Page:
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What is the BEST Porsche diagnostic tool?

by Alex Carter Mechanic Assistant
Interested in purchasing a basic Porsche code reader/diagnostic tool to have on hand for DIY projects . I've come across products by Actron, Foxwell and the like. Any recommendation on which one to buy?


Reply 1: Depends upon where you are going; for Porsche only work, the Durametric system is you current best bet. For general purpose OBD II on multiple makes, Actron makes some great tools at very reasonable prices, but they cannot read or clear Porsche protected code areas (ABS, airbags, etc.), while the Durametric can, but cannot be used on non-Porsche vehicles…………

Reply 2: Bought Lonsdor K518ISE and satisfied! Now I gonna have a Lonsdor ST-P181 working as a code reader for 981 2012. The manufacture is trust-worthy and reliable. I think it would not upset me.

Reply 3: Purchased two of the cheap chinese code readers. First one on ebay for $20 never worked. Second onNewEgg for $39 worked once and thereafter would not recognize connection to vehicle, even with the connection light at the connector lite and the laptop recogizing the USB connection to Durametric cable. This one also turned out to be junk. Going to have to cough up the $285 and get the real thing.

Reply 4: I've got an Actron that I purchased back in 2005. It works great on my 00 986, but it doesn't work on my wife's 07 BMW X3.
I've seen OBD II apps for my iPhone, and I am intrigued.

I've also got the Durametric, and I am a bit disappointed (got it with my Softronic reflash). Yeah, it does all of the OBD II stuff, and I can reset an airbag light, but I was hoping for more. It allows you to test many systems by activating them with the engine off, but it does not permit permanent deactivation of anything. I need to disable the spoiler mechanism (I've got the Aerokit II, so all of the factory moveable spoiler is gone), remove the door airbags, and get rid of the secondary air injection. All of that is beyond the Durametric programming.

Reply 5: I bought Foxwell NT510 and works great.. on my Cayenne 2011, wifes BMW X5... easy to use and not too expensive.. this tool good at basic diagnostic tests and special functions also

Reply 6: I purchased an Actron...does the job for me, though it is very basic. I use it more on the daily drivers than I do the Box, as it has never thrown a code.

Reply 7: I've had a Foxwell tool for a few years and it works for most issues. Neighbors and friends have borrowed it a few times too and they all give it a thumbs up. It's versatile and easy to use.

Reply 8: for the money, Durametric really isn't much more than a generic hand scanner. it doesn't even do coding like activate/deactivate airbags or turn on the OBC. 
check out NT510 from Foxwell if you want special functions and coding and programming.
http://www.obdii365.com/wholesale/foxwell-nt510-multi-system-scanner.html
using Foxwell on a Porsche (actually, you can have it on VAG group vehicles, BMW, GM cars, etc.), you can do just about anything you can think of.
when Durametric is at the level of Foxwell or the factory scan tool, i'll think about it.

Reply 9: If you only need to clear the code and nothing else you could just disconnect the battery. In fact that might be a good idea anyway for a MAF sensor issue because you want the car to discard all its previous fuel trim adaptation values. Sometimes clearing the code with a scanner will do it but disconnecting the battery is guaranteed to force the car to relearn.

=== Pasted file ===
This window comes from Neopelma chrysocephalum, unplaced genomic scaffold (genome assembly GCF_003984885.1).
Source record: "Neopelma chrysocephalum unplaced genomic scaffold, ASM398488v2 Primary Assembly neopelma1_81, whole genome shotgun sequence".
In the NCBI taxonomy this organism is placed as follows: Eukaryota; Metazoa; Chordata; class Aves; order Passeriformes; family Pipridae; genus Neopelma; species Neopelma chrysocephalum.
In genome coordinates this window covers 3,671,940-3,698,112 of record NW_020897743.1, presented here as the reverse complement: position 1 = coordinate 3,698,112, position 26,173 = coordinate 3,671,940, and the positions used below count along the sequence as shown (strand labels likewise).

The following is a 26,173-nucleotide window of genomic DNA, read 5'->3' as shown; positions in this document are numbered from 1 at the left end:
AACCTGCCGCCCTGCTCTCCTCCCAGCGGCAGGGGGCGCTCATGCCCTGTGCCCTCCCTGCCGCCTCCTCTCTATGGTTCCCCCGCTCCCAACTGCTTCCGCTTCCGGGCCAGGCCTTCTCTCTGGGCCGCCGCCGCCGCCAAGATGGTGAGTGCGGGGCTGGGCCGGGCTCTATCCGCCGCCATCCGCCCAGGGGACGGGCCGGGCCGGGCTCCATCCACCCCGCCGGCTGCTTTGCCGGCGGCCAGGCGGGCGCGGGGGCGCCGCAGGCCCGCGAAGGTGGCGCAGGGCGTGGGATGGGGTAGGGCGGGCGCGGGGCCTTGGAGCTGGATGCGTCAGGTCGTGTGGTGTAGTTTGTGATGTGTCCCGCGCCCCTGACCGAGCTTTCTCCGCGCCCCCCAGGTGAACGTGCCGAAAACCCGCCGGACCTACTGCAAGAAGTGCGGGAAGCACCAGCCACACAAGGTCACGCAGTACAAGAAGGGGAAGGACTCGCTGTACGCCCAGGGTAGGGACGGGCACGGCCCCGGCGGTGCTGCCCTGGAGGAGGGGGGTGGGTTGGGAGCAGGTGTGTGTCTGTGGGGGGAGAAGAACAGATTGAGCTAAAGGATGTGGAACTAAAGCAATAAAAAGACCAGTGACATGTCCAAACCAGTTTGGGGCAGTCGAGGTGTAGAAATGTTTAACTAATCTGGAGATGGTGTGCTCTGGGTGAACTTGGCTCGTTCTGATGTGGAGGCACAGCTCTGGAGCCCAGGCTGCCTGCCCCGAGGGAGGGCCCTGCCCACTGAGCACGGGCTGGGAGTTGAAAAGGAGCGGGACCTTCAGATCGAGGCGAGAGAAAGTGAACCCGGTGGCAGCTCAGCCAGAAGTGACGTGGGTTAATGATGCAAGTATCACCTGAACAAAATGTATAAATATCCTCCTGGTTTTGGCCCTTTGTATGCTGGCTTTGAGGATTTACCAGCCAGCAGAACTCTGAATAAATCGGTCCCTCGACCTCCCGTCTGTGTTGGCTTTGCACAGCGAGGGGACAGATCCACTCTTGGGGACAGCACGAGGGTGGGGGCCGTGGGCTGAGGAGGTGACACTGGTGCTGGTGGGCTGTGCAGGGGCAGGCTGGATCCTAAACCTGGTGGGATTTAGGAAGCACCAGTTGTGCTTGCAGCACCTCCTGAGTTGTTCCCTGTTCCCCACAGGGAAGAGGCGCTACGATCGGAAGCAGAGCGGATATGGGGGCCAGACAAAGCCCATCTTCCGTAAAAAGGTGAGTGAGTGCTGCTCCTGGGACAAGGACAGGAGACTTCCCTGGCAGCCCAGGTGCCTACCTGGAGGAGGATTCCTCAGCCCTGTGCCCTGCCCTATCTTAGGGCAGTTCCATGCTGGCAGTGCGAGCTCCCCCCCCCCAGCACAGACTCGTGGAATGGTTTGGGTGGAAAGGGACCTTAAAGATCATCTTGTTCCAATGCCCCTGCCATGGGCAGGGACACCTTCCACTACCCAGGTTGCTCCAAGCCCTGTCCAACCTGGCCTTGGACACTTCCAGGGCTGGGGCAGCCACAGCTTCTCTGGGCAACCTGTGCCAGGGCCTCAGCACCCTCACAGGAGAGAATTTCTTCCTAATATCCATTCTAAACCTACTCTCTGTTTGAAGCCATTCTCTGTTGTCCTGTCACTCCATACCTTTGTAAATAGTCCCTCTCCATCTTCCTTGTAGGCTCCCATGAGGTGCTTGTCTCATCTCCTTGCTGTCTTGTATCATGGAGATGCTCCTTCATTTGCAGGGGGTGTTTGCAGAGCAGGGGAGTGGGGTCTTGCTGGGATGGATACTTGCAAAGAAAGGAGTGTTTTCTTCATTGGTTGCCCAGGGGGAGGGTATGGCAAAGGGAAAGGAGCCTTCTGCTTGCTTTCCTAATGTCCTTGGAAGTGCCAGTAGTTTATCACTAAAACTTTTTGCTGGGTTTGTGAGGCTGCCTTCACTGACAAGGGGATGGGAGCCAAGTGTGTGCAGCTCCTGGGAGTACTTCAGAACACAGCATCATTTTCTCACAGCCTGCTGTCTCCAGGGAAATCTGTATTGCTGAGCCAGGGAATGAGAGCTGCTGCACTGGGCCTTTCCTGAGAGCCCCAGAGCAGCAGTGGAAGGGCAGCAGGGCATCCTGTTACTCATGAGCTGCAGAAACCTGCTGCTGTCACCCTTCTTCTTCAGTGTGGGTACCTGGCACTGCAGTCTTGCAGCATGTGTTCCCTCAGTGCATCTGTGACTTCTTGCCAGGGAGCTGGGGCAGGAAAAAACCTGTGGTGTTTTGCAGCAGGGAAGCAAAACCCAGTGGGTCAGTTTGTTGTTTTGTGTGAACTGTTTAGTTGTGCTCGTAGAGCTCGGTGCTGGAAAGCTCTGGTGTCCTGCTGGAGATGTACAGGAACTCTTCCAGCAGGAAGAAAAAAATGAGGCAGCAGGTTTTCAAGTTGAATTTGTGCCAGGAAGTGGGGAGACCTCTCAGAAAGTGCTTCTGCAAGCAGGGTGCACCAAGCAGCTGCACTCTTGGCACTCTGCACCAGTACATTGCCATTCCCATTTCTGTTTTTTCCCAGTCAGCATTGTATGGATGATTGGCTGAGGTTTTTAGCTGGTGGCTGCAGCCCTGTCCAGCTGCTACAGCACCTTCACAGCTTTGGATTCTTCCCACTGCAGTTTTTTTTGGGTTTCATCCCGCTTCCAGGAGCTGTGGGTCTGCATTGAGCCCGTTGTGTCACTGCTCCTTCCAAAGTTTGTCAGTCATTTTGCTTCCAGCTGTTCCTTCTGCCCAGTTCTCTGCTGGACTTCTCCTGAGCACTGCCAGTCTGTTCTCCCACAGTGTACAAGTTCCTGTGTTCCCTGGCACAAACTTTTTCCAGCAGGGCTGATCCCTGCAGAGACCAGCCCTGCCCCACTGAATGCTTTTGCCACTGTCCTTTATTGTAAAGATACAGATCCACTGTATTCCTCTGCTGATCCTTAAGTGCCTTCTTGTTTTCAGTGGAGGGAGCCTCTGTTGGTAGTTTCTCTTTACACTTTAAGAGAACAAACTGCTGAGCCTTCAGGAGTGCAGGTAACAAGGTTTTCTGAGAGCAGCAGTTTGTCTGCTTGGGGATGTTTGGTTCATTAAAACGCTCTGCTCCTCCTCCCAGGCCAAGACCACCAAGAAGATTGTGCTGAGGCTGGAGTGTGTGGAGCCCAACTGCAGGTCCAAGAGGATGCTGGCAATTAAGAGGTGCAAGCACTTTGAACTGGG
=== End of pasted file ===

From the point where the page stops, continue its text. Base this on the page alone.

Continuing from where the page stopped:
Reply 10: I would never recommend going that route; "dump" clearing of codes often leaves you knowing less than you did when you started. First, with out knowing what codes are involved, you are flying totally blind and trying to diagnose the car based upon guess work rather than facts. Often, there is more than one code, plus underlying "pending" codes that taken together will point you in a different diagnostic direction than you had planned.

We recently had a car in the shop who's owner had repeatedly replaced several different and expensive components in an attempt to end a persistent CEL; all without ever running a scan on the car. We scanned it, read two codes, did a $65 repair, and the CEl had not returned; and our bill was a small fraction of what he had already spent.

Reply 11: Get the durametric if you want to log real time...activate/deactivate certain things to rule out/diagnose etc etc....airbag light many many more functions

If you're not into more complicated/electrical DIY etc just by a OBD2 connector and download torque app(5 bucks) on your android and you can monitor basic functions and read/delete check engine codes. Not bad if your purpose if for basic stuff.
I have quite a few of these obd readers that are just sitting around as I use durametic more but they worked perfectly fine

Reply 12: With a LonsdorST-P181, i read VIN codes on a Porsche and open/close the function of memorizing the car start-stop state. Works good!

Reply 13: My only experience with the Durametric people was a very professional one.

The first time (and only one) I called them was to order their Professional unit, and they talked me out of it.., saying that most likely the Enthusiast unit was all that I would need, and if for some reason I decided to buy their Professional unit, I could return the one I bought and pay the difference for the Professional one.

It made me feel very comfortable with their attitude and so far I am happy the way the Enthusiast unit has help me out, IMHO if you a DYI is a must have tool 

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About Alex Carter Advanced   Mechanic Assistant

45 connections, 0 recommendations, 438 honor points.
Joined APSense since, July 23rd, 2015, From Carlifornia, United States.

Created on Mar 6th 2018 21:52. Viewed 455 times.

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